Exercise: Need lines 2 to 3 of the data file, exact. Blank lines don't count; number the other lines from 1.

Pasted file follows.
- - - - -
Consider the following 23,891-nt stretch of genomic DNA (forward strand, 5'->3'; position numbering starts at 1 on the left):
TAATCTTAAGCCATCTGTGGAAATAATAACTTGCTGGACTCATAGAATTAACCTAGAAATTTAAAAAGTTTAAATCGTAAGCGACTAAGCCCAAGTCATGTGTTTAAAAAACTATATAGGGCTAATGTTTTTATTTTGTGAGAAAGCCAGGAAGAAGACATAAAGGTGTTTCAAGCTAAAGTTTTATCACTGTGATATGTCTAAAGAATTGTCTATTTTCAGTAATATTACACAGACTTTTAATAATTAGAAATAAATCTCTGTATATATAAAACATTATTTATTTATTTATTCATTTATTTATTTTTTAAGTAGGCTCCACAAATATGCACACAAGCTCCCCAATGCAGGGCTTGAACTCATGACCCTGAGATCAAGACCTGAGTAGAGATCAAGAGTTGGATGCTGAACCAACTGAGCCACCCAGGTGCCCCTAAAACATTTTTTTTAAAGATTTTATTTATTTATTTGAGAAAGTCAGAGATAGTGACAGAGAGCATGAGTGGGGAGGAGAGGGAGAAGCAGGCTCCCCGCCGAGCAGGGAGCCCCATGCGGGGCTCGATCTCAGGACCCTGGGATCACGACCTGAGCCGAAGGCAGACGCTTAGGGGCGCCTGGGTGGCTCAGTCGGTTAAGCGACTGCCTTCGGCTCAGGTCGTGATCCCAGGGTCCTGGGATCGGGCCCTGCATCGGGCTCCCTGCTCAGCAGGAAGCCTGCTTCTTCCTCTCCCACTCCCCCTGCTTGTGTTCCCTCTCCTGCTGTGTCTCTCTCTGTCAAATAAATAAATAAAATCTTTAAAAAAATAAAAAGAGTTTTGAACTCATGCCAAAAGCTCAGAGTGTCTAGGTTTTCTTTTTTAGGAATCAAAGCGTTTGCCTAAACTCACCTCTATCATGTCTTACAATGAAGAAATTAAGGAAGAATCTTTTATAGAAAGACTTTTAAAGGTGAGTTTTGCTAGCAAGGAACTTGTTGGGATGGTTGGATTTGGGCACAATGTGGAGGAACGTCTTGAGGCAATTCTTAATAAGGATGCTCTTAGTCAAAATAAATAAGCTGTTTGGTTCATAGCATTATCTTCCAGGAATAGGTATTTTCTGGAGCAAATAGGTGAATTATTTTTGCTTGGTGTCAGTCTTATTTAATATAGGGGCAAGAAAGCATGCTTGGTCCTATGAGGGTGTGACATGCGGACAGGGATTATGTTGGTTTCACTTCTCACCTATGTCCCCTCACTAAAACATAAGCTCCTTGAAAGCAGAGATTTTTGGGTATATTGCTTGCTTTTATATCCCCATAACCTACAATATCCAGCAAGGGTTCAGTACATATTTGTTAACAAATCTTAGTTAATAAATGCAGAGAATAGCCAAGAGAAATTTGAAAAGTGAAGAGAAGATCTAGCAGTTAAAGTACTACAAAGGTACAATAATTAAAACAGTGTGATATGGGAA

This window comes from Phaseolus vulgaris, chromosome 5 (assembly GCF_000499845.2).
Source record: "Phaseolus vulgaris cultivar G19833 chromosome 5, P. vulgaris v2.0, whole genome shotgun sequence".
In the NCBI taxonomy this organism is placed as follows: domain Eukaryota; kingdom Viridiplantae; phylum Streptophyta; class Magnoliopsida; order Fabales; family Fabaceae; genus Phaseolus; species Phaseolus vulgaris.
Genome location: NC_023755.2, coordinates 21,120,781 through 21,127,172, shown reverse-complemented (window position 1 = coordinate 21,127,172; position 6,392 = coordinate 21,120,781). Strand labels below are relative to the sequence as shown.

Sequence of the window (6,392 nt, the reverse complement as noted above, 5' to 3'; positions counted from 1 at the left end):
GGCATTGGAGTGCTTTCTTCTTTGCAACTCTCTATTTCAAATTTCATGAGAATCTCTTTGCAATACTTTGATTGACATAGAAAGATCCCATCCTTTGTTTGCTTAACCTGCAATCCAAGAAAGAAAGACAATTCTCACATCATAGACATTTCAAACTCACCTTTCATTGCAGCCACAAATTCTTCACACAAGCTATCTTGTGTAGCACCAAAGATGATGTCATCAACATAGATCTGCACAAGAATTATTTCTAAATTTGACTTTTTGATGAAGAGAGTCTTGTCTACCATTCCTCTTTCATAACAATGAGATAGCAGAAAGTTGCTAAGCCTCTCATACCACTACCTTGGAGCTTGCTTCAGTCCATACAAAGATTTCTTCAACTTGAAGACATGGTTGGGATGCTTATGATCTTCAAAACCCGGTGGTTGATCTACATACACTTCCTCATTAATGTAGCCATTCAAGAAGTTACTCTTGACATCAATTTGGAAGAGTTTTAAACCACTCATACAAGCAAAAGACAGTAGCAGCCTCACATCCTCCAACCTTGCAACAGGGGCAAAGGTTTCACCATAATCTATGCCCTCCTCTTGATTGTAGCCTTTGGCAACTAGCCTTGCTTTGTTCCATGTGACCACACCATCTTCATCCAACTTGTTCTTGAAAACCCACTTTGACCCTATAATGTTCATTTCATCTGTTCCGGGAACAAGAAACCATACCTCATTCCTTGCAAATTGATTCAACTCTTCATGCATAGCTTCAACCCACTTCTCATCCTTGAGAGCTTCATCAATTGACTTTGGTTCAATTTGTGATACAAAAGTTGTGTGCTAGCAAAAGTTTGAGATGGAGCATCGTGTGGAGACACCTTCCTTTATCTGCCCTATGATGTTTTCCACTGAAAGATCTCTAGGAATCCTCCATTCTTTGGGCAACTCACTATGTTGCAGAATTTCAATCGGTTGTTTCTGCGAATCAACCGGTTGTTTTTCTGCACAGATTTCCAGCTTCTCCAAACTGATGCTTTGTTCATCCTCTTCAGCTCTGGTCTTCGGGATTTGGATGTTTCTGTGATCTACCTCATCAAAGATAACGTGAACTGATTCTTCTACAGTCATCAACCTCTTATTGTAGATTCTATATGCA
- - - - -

TAATCTTAAGCCATCTGTGGAAATAATAACTTGCTGGACTCATAGAATTAACCTAGAAATTTAAAAAGTTTAAATCGTAAGCGACTAAGCCCAAGTCATGTGTTTAAAAAACTATATAGGGCTAATGTTTTTATTTTGTGAGAAAGCCAGGAAGAAGACATAAAGGTGTTTCAAGCTAAAGTTTTATCACTGTGATATGTCTAAAGAATTGTCTATTTTCAGTAATATTACACAGACTTTTAATAATTAGAAATAAATCTCTGTATATATAAAACATTATTTATTTATTTATTCATTTATTTATTTTTTAAGTAGGCTCCACAAATATGCACACAAGCTCCCCAATGCAGGGCTTGAACTCATGACCCTGAGATCAAGACCTGAGTAGAGATCAAGAGTTGGATGCTGAACCAACTGAGCCACCCAGGTGCCCCTAAAACATTTTTTTTAAAGATTTTATTTATTTATTTGAGAAAGTCAGAGATAGTGACAGAGAGCATGAGTGGGGAGGAGAGGGAGAAGCAGGCTCCCCGCCGAGCAGGGAGCCCCATGCGGGGCTCGATCTCAGGACCCTGGGATCACGACCTGAGCCGAAGGCAGACGCTTAGGGGCGCCTGGGTGGCTCAGTCGGTTAAGCGACTGCCTTCGGCTCAGGTCGTGATCCCAGGGTCCTGGGATCGGGCCCTGCATCGGGCTCCCTGCTCAGCAGGAAGCCTGCTTCTTCCTCTCCCACTCCCCCTGCTTGTGTTCCCTCTCCTGCTGTGTCTCTCTCTGTCAAATAAATAAATAAAATCTTTAAAAAAATAAAAAGAGTTTTGAACTCATGCCAAAAGCTCAGAGTGTCTAGGTTTTCTTTTTTAGGAATCAAAGCGTTTGCCTAAACTCACCTCTATCATGTCTTACAATGAAGAAATTAAGGAAGAATCTTTTATAGAAAGACTTTTAAAGGTGAGTTTTGCTAGCAAGGAACTTGTTGGGATGGTTGGATTTGGGCACAATGTGGAGGAACGTCTTGAGGCAATTCTTAATAAGGATGCTCTTAGTCAAAATAAATAAGCTGTTTGGTTCATAGCATTATCTTCCAGGAATAGGTATTTTCTGGAGCAAATAGGTGAATTATTTTTGCTTGGTGTCAGTCTTATTTAATATAGGGGCAAGAAAGCATGCTTGGTCCTATGAGGGTGTGACATGCGGACAGGGATTATGTTGGTTTCACTTCTCACCTATGTCCCCTCACTAAAACATAAGCTCCTTGAAAGCAGAGATTTTTGGGTATATTGCTTGCTTTTATATCCCCATAACCTACAATATCCAGCAAGGGTTCAGTACATATTTGTTAACAAATCTTAGTTAATAAATGCAGAGAATAGCCAAGAGAAATTTGAAAAGTGAAGAGAAGATCTAGCAGTTAAAGTACTACAAAGGTACAATAATTAAAACAGTGTGATATGGGAA

This window comes from Phaseolus vulgaris, chromosome 5 (assembly GCF_000499845.2).